Organized by the Jordan Schnitzer Museum of Art WSU and guest curated by Melissa E. Feldman. Indie Folk will travel to the Schneider Museum of Art, Ashland, OR and the Bellevue Arts Museum, Bellevue, WA. Funding for this exhibition is provided by the Samuel H. and Patricia W. Smith Endowment, the Mildred S. Bissinger Endowment, Patrick and Elizabeth Siler, Nancy Spitzer, and members of the Jordan Schnitzer Museum of Art WSU.

About the Curator | Along with her ongoing work as an independent curator and writer, Melissa Feldman held positions for the last several years as Distinguished Visiting Faculty at Cornish College of the Arts, Seattle, and Director of the Neddy Artist Awards. Recent curatorial projects include Uses of History (2019) at studio e, Seattle; Push Play, an Independent Curators International touring exhibition (2013-17): A Cool Breeze: L.A. and Vancouver Art in the 1960s and Beyond at Griffin Art Projects, Vancouver B.C. (2017); Another Minimalism: Art After California Light and Space (2015-16), at the Fruitmarket Gallery, Edinburgh and UK tour; Dance Rehearsal: Karen Kilimnik’s World of Ballet and Theatre (2012) at Mills College Art Museum, Oakland and the Museum of Contemporary Art, Denver. Feldman has been a frequent contributor to Art in America and Frieze among other international publications and has taught at the California College of Art, the San Francisco Art Institute, and Goldsmith’s College, London.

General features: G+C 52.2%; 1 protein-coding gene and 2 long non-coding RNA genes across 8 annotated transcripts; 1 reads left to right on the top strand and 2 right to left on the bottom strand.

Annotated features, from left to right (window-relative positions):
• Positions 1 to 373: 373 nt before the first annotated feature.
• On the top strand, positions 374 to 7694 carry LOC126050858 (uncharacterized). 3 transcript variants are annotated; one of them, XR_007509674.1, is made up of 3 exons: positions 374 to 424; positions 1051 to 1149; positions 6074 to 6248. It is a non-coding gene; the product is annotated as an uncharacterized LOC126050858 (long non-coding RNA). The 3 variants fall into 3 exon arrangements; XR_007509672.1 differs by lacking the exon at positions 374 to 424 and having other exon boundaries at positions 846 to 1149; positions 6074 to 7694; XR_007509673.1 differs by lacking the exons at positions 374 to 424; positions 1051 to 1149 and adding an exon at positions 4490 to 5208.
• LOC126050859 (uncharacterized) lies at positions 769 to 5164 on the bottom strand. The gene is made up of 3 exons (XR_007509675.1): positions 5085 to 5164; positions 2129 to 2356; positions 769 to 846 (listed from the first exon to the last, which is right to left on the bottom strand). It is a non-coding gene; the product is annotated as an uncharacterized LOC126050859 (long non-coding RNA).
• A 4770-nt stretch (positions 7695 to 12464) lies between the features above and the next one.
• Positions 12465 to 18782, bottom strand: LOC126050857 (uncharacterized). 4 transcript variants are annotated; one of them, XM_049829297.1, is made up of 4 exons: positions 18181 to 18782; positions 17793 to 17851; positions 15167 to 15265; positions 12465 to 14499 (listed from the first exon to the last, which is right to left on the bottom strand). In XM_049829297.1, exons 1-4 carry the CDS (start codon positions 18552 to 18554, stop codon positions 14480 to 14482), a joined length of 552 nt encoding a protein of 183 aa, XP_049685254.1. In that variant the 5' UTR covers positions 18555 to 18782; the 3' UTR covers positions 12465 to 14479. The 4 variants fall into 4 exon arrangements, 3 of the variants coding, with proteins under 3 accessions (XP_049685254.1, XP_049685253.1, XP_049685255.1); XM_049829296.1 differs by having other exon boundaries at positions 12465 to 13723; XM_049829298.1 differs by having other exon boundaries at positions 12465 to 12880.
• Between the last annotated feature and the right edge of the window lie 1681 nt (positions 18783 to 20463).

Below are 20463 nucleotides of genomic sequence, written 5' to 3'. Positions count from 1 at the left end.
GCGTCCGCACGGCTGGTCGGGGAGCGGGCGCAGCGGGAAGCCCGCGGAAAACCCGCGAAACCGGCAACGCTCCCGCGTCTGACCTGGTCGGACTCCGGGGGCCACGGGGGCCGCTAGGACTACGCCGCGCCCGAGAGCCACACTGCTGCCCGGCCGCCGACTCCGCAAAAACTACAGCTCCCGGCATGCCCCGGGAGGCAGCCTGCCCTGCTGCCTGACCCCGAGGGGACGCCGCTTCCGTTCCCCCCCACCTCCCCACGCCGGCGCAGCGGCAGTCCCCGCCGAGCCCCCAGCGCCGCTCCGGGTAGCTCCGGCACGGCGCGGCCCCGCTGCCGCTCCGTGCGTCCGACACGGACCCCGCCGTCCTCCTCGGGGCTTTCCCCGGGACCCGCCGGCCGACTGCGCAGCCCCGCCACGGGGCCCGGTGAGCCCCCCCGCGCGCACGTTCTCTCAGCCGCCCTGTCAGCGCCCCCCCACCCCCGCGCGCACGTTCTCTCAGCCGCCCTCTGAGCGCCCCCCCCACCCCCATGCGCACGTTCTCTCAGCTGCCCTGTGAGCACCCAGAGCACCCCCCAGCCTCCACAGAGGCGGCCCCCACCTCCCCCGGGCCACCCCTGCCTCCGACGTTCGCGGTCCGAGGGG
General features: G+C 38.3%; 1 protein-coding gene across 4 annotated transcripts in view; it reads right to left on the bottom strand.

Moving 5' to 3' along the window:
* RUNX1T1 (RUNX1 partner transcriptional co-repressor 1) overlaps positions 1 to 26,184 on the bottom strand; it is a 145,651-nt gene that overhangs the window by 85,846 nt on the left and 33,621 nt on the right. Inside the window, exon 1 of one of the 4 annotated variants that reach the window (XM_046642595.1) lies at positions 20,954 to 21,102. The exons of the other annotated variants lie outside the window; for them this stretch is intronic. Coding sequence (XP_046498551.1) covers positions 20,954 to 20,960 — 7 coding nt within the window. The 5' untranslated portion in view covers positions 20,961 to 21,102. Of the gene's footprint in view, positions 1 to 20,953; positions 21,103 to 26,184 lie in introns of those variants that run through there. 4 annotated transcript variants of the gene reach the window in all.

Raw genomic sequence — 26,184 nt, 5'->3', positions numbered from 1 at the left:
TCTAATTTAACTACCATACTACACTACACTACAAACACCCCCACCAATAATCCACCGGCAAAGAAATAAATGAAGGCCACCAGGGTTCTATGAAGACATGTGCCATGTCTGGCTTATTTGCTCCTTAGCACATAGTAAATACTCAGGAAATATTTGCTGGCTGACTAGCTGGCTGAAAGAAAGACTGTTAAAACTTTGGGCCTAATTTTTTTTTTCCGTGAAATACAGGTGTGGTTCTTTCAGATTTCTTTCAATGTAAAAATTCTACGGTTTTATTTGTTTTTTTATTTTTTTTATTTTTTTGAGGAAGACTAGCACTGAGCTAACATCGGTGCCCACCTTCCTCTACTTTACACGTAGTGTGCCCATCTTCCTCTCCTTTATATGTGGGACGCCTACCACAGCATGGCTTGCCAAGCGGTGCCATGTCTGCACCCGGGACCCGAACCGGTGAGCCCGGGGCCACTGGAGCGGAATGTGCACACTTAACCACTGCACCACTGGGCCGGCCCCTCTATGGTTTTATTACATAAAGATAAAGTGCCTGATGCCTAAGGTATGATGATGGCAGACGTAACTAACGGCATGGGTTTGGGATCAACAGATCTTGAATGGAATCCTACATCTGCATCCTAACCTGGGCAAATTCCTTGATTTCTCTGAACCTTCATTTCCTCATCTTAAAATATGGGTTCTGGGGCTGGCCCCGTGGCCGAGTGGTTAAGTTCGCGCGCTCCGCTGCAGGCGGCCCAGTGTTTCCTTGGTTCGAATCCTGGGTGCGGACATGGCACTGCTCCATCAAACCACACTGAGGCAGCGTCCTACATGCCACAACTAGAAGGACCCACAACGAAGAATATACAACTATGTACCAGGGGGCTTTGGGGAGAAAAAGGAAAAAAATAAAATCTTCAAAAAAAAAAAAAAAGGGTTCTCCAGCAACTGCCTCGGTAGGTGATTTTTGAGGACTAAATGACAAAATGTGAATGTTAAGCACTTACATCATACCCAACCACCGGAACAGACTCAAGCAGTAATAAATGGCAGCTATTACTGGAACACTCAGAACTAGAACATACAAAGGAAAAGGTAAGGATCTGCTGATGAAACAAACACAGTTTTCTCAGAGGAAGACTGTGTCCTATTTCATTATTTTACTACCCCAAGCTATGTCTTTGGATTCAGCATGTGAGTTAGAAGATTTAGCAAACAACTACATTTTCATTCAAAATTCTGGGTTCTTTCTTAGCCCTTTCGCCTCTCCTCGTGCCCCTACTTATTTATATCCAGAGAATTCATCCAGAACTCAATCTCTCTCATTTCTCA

LOCATION | The  Jordan Schnitzer Museum of Art WSU is located in the Crimson Cube (on Wilson Road across from Martin Stadium and the CUB) on the WSU Pullman campus. For more information please contact the museum at 509-335-1910. The museum is currently open Tuesday through Friday from 1-4 PM, Saturday from 10 AM to 4 PM, and closed Sunday and Monday.

2021 | Sneak Peak For Two Weeks

Public Tours: Wednesdays and Fridays, 3:003:30 p.m.

Wednesdays, August 25 and September 1
Fridays, August 27 and September 3